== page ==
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DIY Chimney Repair: What You Can Do And What's Better Left To Professionals

If you're like many modern homeowners, you try to do at least some of the maintenance work on your home yourself — and if you're comfortable with basic home repairs, some chimney maintenance tasks might be well within your wheelhouse. However, you should be honest about your limitations. Structural repairs and changes to your chimney should be left to professionals. You don't want to bite off more than you can chew because errors can lead to dangerous situations like fires or carbon monoxide leaks. Here's what you need to know about when DIY chimney repairs might make sense and when they're better left to the professionals.

The Doable: Cleaning and Basic Maintenance

One of the most common DIY chimney tasks is cleaning out the soot and creosote, a flammable byproduct of burning wood. The build-up of creosote can lead to chimney fires, so it's important to clean your chimney at least once a year. Special chimney brushes can be purchased for this purpose, and while wearing goggles and a dust mask, you can scrub the interior surface of your chimney.

Likewise, inspect the chimney cap, which is the covering on the top of the chimney that keeps out rain, birds, and other critters. If it's damaged, you can replace it yourself. Similarly, you can reseal the chimney crown, the top concrete area of your chimney, using a sealant specifically designed for the task.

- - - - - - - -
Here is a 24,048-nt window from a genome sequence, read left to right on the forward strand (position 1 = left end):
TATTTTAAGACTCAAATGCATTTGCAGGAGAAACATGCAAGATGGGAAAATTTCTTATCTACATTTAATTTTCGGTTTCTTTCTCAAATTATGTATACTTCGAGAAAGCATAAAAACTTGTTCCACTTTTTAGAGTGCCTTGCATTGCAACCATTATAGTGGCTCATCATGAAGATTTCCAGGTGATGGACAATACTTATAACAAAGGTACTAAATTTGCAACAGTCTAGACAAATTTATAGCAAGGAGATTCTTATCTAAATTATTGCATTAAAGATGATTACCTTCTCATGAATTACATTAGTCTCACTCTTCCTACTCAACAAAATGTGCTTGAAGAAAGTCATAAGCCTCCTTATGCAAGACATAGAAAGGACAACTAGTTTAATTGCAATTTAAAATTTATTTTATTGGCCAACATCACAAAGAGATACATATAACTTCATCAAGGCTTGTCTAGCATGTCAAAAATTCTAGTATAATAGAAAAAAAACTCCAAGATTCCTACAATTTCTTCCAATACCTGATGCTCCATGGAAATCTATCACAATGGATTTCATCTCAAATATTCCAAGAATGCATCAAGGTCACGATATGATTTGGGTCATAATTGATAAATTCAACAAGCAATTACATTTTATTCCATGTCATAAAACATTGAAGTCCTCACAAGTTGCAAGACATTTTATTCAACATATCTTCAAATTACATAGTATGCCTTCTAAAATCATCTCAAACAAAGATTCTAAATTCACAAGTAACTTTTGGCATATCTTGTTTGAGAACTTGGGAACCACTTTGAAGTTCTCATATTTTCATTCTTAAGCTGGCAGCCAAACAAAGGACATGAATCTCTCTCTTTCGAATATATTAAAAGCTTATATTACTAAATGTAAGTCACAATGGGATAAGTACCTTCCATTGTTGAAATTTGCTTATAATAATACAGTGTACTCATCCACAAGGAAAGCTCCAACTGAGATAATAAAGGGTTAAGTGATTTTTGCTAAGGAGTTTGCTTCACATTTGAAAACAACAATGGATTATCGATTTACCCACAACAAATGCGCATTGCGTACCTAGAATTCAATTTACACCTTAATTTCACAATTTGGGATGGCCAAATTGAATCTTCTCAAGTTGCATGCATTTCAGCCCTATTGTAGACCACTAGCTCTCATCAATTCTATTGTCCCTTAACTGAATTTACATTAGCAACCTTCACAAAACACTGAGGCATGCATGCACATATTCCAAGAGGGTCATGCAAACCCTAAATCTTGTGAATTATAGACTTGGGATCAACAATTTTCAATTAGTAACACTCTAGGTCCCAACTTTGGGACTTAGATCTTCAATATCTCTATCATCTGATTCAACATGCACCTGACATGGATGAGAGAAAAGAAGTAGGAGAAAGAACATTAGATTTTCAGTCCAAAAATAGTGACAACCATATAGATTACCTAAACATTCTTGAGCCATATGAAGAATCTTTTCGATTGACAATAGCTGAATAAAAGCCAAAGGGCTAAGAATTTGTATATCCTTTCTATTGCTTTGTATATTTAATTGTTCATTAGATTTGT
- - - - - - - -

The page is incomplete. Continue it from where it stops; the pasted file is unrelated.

Tread Lightly: Minor Repairs

You might encounter loose or missing bricks, small cracks, and mortar gaps when inspecting your chimney. If the damaged area is small and accessible, you could consider repointing the chimney. Repointing involves removing the old, damaged mortar and replacing it with new mortar. But tread lightly; mistakes can lead to water leaks and structural problems.

Call the Pros: Structural Repairs and Safety Checks

When you encounter major issues like leaning chimneys, severe cracks in the flue, or damaged firebricks inside the fireplace, it's time to call the professionals. These are not simple fixes and typically require specialized equipment and expertise. The risk isn't just about getting the job done right; it's also about ensuring that your chimney operates safely.

Professionals also conduct thorough inspections and can tell you if your chimney is safe for use. They can perform a smoke test to check for any obstructions or leaks in the flue liner, a crucial component that protects your home from heat and gases. If your liner is damaged, this is not a DIY project — this scenario requires professional repair or replacement.

To learn more, contact a company like Lifetime Chimney.